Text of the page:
Environment for the retreat

We'll be having the requirements session (the retreat) on Tuesday and Wednesday, Feb 21 and 22.

  • Tuesday: WH 1 North
  • Wednesday: WH 8 XO (Hornet's Nest)

Agenda for the requirements session.

A great deal of requirements analysis has already been done, leading to the design and development of the current version of cetbuildtools. The requirements analysis remaining involves refinement of the system; we're looking for what needs to be easier to do, or where we've missed something.

Day one

We'll begin with a brief introduction to the reason why we did not adopt a previously-used build system, and have created our own. It is important that we understand how the build and delivery systems we have used in previous experiments and projects have not met our needs.

To help identify such things, we propose to take the first day to go through a series of "use case" exercises. We should do this in pairs, with one member of each pair being someone relatively new to (but not completely unfamiliar with) the use of cetbuildtools. This person should be the "hands-on" driver of the exercise. The other member should help answer questions, and take notes about what its are confusing, hard, or inconvenient. We may need to split up the list of "use cases", having a different pair take on different tasks, so that we can complete this part of the exercise within one day. We'll want to have Chris around to answer questions, deal with emergency fixes if needed, and to observe both teams and record more observations about what seems to be hard (where the teams are not using the tools as he would have expected, for example). If this can be completed in one morning, then we can start on the "day two morning" tasks the afternoon of the first day.

Day two

The second morning, we'll collect all the notes, and jointly compose a set of changes with think are needed. The afternoon of that day we should spend discussing the other items in the list of issues above (the items under #"Summary of retreat goals").

List of "use cases"

  1. Starting from a fresh git clone of an existing product (e.g. fhicl-cpp)
    • build fhicl-cpp and run its tests; add a new accessor to ParameterSet and write a test for the new addition
    • make private installation of this enhanced fhicl-cpp
    • make a public distribution tarball of this modified fhicl-cpp, with a new version number, etc.
    • add a dependency to another existing product (e.g. clhep; give ParameterSet the ability to return a random number or something like that...)
    • make a new private installation of fhicl-cpp
    • make a new public distribution tarball of fhicl-cpp
  2. Starting from scratch, create a new product with no initial external dependencies (if a repository is needed, we can create one on oink and eliminate it afterward)
    • Create a dynamic library with at least one function or class, with no external dependencies
    • Create and run a test executable that exercises that function or class
    • Create a non-test (installable) executable that uses the function or class from the library
    • Add a function to the library that has an external dependency on a product we build (e.g. Boost regex from Boost 1.47)
    • Create and run a test executable for the new function
    • Add use of this function to the installable executable
    • Create a personal installation of the new product
    • Change the dependence on Boost regex from Boost 1.47 to Boost 1.48
    • Create another personal installation of the product
  3. Starting from a fresh checkout of art
    • Modify some code that uses a ParameterSet to require a new feature: call std::string ParameterSet::name() const (which does not exist)
    • Check out fhcl-cpp, and add this function to ParameterSet
    • Make a local installation of the new fhicl-cpp, with a new version identifier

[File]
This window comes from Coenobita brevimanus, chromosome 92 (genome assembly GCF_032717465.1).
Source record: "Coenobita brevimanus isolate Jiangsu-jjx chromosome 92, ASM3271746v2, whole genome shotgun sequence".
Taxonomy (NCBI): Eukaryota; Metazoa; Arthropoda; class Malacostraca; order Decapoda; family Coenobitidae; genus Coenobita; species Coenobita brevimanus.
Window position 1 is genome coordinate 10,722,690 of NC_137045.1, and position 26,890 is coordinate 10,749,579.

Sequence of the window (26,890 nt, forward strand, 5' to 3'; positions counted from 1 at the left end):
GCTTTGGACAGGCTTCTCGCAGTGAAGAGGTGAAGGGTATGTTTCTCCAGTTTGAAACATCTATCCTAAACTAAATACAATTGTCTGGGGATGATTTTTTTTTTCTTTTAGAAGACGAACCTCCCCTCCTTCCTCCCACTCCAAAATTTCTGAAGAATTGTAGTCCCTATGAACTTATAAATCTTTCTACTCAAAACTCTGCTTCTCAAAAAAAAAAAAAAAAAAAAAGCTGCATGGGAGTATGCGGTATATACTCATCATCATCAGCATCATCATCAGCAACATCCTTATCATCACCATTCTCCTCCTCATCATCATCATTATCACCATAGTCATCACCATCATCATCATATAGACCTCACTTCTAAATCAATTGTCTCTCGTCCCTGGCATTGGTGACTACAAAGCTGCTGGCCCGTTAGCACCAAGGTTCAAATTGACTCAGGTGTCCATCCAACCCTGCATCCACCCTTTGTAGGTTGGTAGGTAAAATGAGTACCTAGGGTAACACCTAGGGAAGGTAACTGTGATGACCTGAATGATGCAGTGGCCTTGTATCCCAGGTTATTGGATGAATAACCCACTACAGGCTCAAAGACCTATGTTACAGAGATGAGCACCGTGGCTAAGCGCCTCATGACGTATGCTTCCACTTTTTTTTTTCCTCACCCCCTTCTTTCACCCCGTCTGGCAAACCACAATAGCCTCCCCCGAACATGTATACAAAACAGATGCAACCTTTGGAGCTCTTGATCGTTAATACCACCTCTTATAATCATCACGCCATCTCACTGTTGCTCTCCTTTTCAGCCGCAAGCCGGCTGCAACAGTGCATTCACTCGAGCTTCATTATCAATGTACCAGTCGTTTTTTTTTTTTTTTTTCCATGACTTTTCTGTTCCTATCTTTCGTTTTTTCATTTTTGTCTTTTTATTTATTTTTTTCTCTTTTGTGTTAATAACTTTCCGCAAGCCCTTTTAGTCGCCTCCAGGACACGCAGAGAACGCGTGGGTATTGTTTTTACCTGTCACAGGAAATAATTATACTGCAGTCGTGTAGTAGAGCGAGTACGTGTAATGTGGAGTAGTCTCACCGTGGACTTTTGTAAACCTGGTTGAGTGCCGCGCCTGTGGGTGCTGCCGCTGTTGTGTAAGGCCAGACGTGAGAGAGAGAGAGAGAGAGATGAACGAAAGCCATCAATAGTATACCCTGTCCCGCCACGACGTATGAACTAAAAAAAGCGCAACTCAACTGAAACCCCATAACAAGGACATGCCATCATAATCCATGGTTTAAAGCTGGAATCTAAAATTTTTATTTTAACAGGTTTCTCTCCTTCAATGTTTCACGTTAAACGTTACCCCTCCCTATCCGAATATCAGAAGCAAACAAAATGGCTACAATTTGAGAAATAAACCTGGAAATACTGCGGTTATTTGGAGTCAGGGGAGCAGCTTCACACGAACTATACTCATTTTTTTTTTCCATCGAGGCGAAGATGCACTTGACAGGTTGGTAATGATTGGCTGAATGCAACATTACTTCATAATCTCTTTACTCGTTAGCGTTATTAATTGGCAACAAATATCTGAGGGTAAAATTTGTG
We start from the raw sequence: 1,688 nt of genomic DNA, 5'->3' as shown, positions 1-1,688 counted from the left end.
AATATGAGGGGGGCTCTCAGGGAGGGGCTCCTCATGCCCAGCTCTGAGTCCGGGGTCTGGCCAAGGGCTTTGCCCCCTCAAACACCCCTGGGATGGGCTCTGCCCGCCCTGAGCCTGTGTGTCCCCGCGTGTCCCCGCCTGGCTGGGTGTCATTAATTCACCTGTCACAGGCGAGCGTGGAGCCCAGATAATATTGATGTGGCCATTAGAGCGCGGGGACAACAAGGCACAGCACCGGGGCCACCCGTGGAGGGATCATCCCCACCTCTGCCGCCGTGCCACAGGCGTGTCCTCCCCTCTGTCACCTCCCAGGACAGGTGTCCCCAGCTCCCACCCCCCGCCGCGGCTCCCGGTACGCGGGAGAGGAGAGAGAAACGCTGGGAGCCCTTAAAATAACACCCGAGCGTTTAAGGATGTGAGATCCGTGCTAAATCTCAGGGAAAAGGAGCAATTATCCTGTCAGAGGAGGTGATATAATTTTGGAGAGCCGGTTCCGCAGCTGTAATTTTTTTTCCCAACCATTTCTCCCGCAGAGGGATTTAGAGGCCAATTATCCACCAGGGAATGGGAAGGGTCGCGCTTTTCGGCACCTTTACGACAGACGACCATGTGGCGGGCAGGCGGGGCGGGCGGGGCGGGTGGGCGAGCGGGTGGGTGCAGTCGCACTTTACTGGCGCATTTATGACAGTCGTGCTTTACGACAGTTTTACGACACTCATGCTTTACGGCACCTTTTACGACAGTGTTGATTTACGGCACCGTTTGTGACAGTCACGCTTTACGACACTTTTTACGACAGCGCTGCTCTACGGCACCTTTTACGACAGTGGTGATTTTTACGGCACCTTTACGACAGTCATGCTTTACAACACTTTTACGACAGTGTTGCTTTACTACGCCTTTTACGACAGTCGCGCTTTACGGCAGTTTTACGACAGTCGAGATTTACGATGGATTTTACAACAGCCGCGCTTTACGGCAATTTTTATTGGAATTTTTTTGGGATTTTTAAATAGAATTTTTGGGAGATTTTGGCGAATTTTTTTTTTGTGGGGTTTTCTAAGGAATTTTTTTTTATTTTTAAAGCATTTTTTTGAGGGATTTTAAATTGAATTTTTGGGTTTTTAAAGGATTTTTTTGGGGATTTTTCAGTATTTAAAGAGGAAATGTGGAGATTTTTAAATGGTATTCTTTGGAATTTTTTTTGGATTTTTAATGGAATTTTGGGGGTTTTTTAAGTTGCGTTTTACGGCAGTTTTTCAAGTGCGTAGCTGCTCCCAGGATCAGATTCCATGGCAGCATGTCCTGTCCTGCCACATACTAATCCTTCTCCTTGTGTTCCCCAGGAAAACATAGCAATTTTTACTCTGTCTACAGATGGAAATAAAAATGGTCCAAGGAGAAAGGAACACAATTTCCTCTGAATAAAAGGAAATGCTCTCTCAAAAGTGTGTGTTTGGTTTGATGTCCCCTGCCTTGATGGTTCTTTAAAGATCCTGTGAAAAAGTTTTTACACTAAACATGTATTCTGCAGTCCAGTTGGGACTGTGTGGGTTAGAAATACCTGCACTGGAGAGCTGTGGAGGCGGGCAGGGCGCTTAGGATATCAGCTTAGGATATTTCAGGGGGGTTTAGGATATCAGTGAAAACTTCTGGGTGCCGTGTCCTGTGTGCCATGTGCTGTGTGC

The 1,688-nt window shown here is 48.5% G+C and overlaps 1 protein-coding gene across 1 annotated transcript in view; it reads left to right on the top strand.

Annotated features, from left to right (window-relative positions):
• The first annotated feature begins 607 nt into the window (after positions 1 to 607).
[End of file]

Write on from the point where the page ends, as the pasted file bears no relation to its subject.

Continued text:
• Make your art development build use your new fhicl-cpp, and verify it now can use the new function ParameterSet::name().
    • Make a local installation of your new art.
  4. Starting from scratch, create a new product that depends on art (if a repository is needed, we can create one on oink and eliminate it afterward)
    • Make a class that is initialized from a ParameterSet
    • Write an execute a test that verifies the initialization
    • Write an installable executable that runs the function artapp.
    • Write a test that exercises this installable executable
    • Create a local installation of your new product
    • Create a public distribution tarball of your new product
  5. Migrate an existing project from using something else to using cetbuildtools. (Details to be clarified).

(to be filled out)

  1. have everything carry out a few scenarios of system use - record defects and difficulties (maybe assign use cases to people)
  2. analyze the options and methods for using the system and do something with them.
  3. exam other thing ...

Last minute work entries

It would be nice to have a testing tool to be used by package developers, to make sure that the unsetup command really cleans everything up that should be cleaned up. For example, a setup x followed by unsetup x should result in no change in the user's environment. Is this achievable? Is it sufficient, or do some products do more than modify the environment?

Notes From the Working Sessions

On starting work.

  • For the purposes of the fest, we are working on oink.
  • Source /products/setup: this is where products are installed centrally on oink.
  • Prepare a local product install area:
    mkdir <path>/products
    tar xvf ~distro/served_files/private-products-setup/upsfiles-dir.tar.gz -C <path>/products
  • Set some useful environment variables so that the private install area will be used:
    export CETPKG_INSTALL=<path>/products
    export CETPKG_J=<some-small-number> # For parallel builds.

On checking out and building an existing product.

  • Check out the package from the repository, eg:
    git clone ssh://
  • In another directory (your build area), source that package's setup script:
    source <source-area>/ups/setup_for_development -d
  • Build that package:
    buildtool -tl
    The -t option specifies to build and run tests. The -l option specifies to put the verbose build output to a log file and only put "stage" information to the screen. See buildtool --help for details.

On making a new or existing non-cetbuildtools project use cetbuildtools.

  • Look at $CETBUILDTOOLS_DIR/example/ToyCmake and extract / rename / localize as necessary.

Useful links.

cet build-packaging work - day one
cet build-packaging work - day two
Day 2 qualifier discussion
Kurt and Marc notes
use case 3 notes
use case 1 notes
Gennadiy and Adam notes
Lynn's cetbuildtools WG notes
cross-compilation notes
qualifiers in cetbuildtools